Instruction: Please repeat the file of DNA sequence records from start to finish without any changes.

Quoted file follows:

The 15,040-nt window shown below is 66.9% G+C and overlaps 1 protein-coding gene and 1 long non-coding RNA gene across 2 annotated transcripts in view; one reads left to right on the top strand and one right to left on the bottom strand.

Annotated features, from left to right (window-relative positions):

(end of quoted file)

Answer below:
The 15,040-nt window shown below is 66.9% G+C and overlaps 1 protein-coding gene and 1 long non-coding RNA gene across 2 annotated transcripts in view; one reads left to right on the top strand and one right to left on the bottom strand.

Annotated features, from left to right (window-relative positions):